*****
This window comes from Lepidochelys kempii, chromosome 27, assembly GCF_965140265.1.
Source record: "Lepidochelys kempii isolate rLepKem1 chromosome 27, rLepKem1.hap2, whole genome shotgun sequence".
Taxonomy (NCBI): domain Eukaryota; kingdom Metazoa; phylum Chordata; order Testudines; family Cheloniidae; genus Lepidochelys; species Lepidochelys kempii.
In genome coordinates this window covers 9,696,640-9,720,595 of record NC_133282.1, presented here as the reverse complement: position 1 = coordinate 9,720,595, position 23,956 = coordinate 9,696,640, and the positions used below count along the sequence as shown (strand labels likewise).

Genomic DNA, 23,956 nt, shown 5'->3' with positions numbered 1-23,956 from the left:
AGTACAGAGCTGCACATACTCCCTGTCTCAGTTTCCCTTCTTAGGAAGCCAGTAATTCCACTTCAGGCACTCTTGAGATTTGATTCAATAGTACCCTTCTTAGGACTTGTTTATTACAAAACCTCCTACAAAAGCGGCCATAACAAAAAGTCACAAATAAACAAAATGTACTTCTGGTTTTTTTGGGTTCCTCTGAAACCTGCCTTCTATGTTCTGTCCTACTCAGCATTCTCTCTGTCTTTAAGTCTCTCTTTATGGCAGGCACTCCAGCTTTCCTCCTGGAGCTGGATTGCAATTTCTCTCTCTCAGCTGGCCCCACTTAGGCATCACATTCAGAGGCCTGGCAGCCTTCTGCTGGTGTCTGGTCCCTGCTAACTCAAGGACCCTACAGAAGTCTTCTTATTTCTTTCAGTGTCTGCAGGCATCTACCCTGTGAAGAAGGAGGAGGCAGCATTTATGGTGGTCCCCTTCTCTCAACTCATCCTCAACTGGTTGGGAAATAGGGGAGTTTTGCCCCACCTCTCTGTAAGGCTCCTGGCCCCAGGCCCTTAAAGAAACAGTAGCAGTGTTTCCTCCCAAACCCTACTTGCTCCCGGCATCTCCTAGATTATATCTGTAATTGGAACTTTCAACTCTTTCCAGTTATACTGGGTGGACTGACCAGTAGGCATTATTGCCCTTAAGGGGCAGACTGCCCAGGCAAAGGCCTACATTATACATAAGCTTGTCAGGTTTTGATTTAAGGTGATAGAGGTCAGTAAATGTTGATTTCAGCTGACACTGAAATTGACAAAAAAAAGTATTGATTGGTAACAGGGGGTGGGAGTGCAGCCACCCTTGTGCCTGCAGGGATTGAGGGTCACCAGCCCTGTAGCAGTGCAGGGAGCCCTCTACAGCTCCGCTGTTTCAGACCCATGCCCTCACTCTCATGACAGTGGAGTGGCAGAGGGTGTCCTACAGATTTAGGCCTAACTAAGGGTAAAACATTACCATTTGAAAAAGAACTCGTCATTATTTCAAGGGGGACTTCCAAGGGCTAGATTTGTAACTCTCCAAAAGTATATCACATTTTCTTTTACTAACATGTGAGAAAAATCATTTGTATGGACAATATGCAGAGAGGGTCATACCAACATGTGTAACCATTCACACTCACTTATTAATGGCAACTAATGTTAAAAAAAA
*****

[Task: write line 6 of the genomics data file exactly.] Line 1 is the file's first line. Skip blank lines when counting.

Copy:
AGTACAGAGCTGCACATACTCCCTGTCTCAGTTTCCCTTCTTAGGAAGCCAGTAATTCCACTTCAGGCACTCTTGAGATTTGATTCAATAGTACCCTTCTTAGGACTTGTTTATTACAAAACCTCCTACAAAAGCGGCCATAACAAAAAGTCACAAATAAACAAAATGTACTTCTGGTTTTTTTGGGTTCCTCTGAAACCTGCCTTCTATGTTCTGTCCTACTCAGCATTCTCTCTGTCTTTAAGTCTCTCTTTATGGCAGGCACTCCAGCTTTCCTCCTGGAGCTGGATTGCAATTTCTCTCTCTCAGCTGGCCCCACTTAGGCATCACATTCAGAGGCCTGGCAGCCTTCTGCTGGTGTCTGGTCCCTGCTAACTCAAGGACCCTACAGAAGTCTTCTTATTTCTTTCAGTGTCTGCAGGCATCTACCCTGTGAAGAAGGAGGAGGCAGCATTTATGGTGGTCCCCTTCTCTCAACTCATCCTCAACTGGTTGGGAAATAGGGGAGTTTTGCCCCACCTCTCTGTAAGGCTCCTGGCCCCAGGCCCTTAAAGAAACAGTAGCAGTGTTTCCTCCCAAACCCTACTTGCTCCCGGCATCTCCTAGATTATATCTGTAATTGGAACTTTCAACTCTTTCCAGTTATACTGGGTGGACTGACCAGTAGGCATTATTGCCCTTAAGGGGCAGACTGCCCAGGCAAAGGCCTACATTATACATAAGCTTGTCAGGTTTTGATTTAAGGTGATAGAGGTCAGTAAATGTTGATTTCAGCTGACACTGAAATTGACAAAAAAAAGTATTGATTGGTAACAGGGGGTGGGAGTGCAGCCACCCTTGTGCCTGCAGGGATTGAGGGTCACCAGCCCTGTAGCAGTGCAGGGAGCCCTCTACAGCTCCGCTGTTTCAGACCCATGCCCTCACTCTCATGACAGTGGAGTGGCAGAGGGTGTCCTACAGATTTAGGCCTAACTAAGGGTAAAACATTACCATTTGAAAAAGAACTCGTCATTATTTCAAGGGGGACTTCCAAGGGCTAGATTTGTAACTCTCCAAAAGTATATCACATTTTCTTTTACTAACATGTGAGAAAAATCATTTGTATGGACAATATGCAGAGAGGGTCATACCAACATGTGTAACCATTCACACTCACTTATTAATGGCAACTAATGTTAAAAAAAA